The United Nations peacekeepers stationed in Guy-Amour Bockoumou’s neighborhood are there to protect him; but, he doesn’t trust them.
The Fatima district of the Central African Republic's capital, Bangui, has been the scene of repeated clashes between Christian militias and fighters from PK5, the capital’s besieged Muslim neighborhood.
Bockoumou, however, says the Burundian peacekeepers deployed in the neighborhood as part of the United Nations’ MINUSCA peacekeeping force haven’t done enough to stop fighters from burning houses. And he’s heard rumors that the U.N. soldiers have even transported in Muslim fighters to attack Fatima — although he stresses he’s never seen that personally.
“If MINUSCA was with the population, we’d trust them; but, people are always asking: why hasn’t MINUSCA improved anything?” said Bockoumou, who works for a charity. “If we hear the same rumor again and again and it’s saying the same thing, then it must be based in truth.”
A United Nations peacekeeper watches over crowds that have assembled to greet Pope Francis in Bangui, Central African Republic on, November 29, 2015 (VOA/C. Stein).
MINUSCA deployed to the Central African Republic in September 2014 with a mandate that includes protecting civilians and improving the security situation. The mission, however, has been dogged by allegations of sexual abuse, as well as the deaths of at least 17 of its troops in fighting.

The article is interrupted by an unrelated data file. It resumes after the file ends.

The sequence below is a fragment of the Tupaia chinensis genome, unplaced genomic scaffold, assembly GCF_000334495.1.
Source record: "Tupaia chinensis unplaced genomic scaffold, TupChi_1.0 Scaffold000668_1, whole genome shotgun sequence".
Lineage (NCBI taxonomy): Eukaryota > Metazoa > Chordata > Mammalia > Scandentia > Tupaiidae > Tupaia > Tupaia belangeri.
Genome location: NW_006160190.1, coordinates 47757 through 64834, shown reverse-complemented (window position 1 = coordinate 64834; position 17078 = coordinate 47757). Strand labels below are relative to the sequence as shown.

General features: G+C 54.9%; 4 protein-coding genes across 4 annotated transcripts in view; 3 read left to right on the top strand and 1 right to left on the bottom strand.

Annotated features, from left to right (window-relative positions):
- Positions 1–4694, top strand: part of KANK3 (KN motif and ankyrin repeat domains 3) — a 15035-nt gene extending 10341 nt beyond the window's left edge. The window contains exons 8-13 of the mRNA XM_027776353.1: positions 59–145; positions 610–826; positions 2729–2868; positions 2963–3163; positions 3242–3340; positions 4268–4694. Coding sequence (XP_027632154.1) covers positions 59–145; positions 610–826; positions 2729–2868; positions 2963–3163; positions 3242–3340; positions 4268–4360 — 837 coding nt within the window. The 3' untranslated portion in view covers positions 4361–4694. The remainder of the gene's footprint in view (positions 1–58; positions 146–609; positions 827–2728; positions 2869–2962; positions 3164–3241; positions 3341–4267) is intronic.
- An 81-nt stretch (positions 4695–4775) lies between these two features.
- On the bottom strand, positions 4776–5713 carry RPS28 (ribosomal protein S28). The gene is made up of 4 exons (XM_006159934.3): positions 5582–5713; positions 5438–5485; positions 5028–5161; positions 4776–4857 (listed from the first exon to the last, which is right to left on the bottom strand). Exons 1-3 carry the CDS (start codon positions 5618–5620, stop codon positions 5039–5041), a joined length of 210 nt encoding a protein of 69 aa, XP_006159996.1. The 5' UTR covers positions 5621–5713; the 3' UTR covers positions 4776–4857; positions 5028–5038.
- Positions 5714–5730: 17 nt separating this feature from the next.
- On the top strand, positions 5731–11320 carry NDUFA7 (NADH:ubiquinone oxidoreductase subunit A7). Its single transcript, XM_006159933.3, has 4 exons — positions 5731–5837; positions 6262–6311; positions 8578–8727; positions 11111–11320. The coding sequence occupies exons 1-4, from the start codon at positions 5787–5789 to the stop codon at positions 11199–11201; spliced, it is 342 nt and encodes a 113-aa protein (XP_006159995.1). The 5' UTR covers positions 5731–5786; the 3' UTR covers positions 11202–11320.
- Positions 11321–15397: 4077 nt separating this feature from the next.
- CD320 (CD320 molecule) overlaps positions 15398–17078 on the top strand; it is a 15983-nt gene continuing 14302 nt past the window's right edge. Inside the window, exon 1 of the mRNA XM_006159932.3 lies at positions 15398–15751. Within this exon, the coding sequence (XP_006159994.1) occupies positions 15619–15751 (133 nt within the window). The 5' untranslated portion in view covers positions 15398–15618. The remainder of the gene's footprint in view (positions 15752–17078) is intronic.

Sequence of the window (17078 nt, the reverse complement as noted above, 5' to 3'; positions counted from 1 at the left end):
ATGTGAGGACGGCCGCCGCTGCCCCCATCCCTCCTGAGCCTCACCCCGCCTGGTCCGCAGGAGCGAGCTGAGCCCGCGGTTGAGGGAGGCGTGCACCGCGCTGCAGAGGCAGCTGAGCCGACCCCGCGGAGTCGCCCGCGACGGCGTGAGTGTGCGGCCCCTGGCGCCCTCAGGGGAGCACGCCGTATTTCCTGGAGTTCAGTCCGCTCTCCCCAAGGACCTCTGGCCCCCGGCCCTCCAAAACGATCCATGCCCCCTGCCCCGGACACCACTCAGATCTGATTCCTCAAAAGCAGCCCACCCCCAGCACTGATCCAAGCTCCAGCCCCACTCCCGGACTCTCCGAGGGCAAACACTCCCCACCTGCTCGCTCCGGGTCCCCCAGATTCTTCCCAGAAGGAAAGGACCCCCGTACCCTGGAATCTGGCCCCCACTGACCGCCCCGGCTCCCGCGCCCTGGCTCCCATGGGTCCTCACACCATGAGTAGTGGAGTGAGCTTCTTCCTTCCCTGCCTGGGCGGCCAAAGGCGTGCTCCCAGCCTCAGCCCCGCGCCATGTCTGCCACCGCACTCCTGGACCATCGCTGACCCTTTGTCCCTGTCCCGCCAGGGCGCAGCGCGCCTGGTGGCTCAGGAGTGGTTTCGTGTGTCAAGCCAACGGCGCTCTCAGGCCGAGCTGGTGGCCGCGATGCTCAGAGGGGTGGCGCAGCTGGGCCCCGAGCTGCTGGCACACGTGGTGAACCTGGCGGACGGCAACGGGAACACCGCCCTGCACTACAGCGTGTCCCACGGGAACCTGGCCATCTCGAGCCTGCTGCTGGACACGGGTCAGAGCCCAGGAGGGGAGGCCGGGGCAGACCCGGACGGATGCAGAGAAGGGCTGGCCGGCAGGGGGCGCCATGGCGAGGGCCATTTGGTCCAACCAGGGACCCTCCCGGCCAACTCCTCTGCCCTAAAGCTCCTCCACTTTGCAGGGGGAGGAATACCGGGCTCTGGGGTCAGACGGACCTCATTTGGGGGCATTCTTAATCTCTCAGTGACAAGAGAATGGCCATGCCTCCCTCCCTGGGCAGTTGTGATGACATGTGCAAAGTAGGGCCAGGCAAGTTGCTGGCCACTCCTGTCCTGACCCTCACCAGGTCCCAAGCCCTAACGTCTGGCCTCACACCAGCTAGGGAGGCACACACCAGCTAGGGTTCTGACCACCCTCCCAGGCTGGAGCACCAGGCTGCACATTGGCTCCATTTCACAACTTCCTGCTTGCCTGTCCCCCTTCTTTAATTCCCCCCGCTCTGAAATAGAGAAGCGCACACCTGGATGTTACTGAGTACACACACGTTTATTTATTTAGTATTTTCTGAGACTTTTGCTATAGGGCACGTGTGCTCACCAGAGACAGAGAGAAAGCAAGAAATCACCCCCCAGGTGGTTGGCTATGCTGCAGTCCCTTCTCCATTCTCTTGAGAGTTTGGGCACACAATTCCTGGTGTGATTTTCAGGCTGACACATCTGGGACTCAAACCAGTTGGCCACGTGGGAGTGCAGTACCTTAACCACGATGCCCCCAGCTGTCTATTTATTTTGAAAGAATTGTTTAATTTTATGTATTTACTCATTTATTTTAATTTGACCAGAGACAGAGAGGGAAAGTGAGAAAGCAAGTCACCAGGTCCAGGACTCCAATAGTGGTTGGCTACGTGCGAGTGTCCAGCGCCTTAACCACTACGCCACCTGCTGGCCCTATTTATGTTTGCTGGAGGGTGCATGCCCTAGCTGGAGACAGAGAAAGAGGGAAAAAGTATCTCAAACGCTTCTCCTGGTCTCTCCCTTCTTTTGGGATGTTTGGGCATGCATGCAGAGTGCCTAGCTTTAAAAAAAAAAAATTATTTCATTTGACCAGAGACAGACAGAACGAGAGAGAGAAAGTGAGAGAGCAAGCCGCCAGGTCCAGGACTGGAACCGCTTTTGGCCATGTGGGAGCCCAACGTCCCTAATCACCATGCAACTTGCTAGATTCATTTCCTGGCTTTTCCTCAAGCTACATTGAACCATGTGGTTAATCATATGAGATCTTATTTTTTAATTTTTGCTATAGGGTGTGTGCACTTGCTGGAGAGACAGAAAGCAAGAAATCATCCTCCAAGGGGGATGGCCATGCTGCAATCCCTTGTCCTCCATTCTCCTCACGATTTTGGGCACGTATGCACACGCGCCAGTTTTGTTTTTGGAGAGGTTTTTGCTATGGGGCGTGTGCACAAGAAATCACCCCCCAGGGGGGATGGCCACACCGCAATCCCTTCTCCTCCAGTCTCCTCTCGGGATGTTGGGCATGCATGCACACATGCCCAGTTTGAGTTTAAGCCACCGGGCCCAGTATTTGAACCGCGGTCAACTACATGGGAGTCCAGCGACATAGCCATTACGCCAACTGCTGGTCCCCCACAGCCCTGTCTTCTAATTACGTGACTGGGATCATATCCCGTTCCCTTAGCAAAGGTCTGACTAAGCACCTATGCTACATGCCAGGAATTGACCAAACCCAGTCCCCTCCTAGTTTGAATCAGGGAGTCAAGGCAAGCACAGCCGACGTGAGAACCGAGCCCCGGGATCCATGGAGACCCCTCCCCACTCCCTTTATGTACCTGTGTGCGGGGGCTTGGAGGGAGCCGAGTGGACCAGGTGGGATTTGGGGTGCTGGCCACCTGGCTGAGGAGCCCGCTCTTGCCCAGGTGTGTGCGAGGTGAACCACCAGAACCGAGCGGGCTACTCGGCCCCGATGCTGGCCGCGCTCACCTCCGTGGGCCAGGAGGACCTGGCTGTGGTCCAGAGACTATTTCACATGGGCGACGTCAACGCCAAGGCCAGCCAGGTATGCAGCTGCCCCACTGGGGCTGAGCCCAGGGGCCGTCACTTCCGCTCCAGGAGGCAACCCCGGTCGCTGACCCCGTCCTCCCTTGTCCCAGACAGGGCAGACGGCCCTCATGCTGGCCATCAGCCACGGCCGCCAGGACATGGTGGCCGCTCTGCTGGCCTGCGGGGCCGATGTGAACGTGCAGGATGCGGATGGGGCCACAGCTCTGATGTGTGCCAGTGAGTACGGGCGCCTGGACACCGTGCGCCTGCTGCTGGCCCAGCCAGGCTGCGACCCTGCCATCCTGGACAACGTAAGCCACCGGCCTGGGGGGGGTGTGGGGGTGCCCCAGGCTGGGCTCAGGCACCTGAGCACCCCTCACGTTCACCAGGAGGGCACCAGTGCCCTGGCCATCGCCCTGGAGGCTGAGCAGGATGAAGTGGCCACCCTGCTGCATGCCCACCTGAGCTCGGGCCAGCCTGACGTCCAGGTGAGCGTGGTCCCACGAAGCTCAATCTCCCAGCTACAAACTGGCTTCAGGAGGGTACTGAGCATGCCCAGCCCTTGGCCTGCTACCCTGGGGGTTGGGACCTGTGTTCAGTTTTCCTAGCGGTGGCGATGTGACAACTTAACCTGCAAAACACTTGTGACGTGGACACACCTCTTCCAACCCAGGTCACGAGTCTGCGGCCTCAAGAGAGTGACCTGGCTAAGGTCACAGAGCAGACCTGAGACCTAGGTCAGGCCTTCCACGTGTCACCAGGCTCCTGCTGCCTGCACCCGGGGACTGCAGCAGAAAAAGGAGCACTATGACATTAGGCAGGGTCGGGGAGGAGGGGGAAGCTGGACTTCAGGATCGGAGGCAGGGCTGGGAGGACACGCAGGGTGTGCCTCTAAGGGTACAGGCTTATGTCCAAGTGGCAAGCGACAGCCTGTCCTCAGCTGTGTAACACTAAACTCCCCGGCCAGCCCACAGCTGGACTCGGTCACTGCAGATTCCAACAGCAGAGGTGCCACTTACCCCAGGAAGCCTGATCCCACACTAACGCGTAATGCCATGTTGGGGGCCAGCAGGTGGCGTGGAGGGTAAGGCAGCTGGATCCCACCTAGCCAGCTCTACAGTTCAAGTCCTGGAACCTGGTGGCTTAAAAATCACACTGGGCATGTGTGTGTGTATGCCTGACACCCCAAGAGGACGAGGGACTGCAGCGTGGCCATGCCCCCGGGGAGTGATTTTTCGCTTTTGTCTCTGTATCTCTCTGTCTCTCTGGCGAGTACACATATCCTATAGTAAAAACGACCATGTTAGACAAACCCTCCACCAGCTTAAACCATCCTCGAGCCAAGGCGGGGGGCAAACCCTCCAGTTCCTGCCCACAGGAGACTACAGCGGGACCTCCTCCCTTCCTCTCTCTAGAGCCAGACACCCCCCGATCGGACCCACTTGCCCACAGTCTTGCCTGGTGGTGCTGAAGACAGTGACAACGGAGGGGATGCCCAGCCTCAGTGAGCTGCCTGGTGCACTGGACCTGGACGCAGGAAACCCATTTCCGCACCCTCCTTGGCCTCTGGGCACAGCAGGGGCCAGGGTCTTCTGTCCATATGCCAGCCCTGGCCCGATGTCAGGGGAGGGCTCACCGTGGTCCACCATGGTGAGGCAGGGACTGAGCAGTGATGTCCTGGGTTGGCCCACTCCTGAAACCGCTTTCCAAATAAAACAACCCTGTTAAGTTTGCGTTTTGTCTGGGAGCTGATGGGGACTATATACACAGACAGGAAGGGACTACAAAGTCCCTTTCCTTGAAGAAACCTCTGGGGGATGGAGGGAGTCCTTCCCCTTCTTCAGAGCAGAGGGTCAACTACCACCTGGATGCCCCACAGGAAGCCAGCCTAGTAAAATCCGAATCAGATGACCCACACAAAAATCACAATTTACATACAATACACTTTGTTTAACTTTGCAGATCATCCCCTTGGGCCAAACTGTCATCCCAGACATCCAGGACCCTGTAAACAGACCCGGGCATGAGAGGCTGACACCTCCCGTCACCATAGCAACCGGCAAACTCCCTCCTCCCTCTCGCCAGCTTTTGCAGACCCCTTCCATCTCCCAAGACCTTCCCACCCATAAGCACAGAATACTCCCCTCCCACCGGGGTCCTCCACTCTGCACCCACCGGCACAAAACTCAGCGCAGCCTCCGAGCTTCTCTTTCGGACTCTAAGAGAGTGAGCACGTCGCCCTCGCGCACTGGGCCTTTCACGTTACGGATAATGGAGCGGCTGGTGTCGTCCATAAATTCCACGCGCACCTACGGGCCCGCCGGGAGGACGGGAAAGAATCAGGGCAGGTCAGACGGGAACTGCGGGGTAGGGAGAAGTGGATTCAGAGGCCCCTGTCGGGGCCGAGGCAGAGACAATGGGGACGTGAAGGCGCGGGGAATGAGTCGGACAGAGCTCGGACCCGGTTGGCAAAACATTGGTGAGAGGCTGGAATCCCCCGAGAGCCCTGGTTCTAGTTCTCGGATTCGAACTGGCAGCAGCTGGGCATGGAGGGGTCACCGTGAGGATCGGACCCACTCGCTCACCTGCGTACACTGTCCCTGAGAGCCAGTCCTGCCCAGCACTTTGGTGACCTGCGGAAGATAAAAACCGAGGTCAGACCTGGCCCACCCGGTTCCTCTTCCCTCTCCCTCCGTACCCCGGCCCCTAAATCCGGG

Central African leaders cited the security situation last month when they called on the U.N. Security Council to strengthen MINUSCA.
The mission has also had to contend with Bangui’s rumor mill, which has weakened the confidence of many residents in the blue-helmeted peacekeepers spread around the city.
“These negative perceptions are shared by the population, but also by some armed groups,” which could then turn their guns on international troops, said Ilaria Allegrozzi, Central Africa researcher for Amnesty International.
Often the rumors being spread around Bangui have to do with U.N. or French troops – which are also deployed in the country - giving weapons to one side or the other.
Allegrozzi said one way to combat the gossip would be for MINUSCA to better educate the public about what it can and cannot do.
“MINUSCA cannot fix everything, and I think that it should be clear that the mission has done a lot so far, and it’s facing a very challenging situation,” Allegrozzi said.
The commissioner of the U.N. police force in the country, Luis Carrilho, did not directly answer questions about rumors in an interview with VOA; however, he said the U.N. has a mandate to support the government as it tries to establish the rule of law across the country.
“There is always the possibility to do better,” Carrilho said, adding that communities must work with the U.N. and government to stop the fighting.
“There are always events that it’s impossible to prevent, even if you have one police officer in every house or in each street. It’s the community that needs to be balanced,” Carrilho said.
The peacekeeping mission scored a major success at the end of November when Pope Francis paid a two-day visit to the capital without any major security incidents.
MINUSCA’s next test will be the December 13 constitutional referendum, and the presidential election scheduled for December 27. The U.N. has already deployed 300 troops from Senegal to help protect the polls.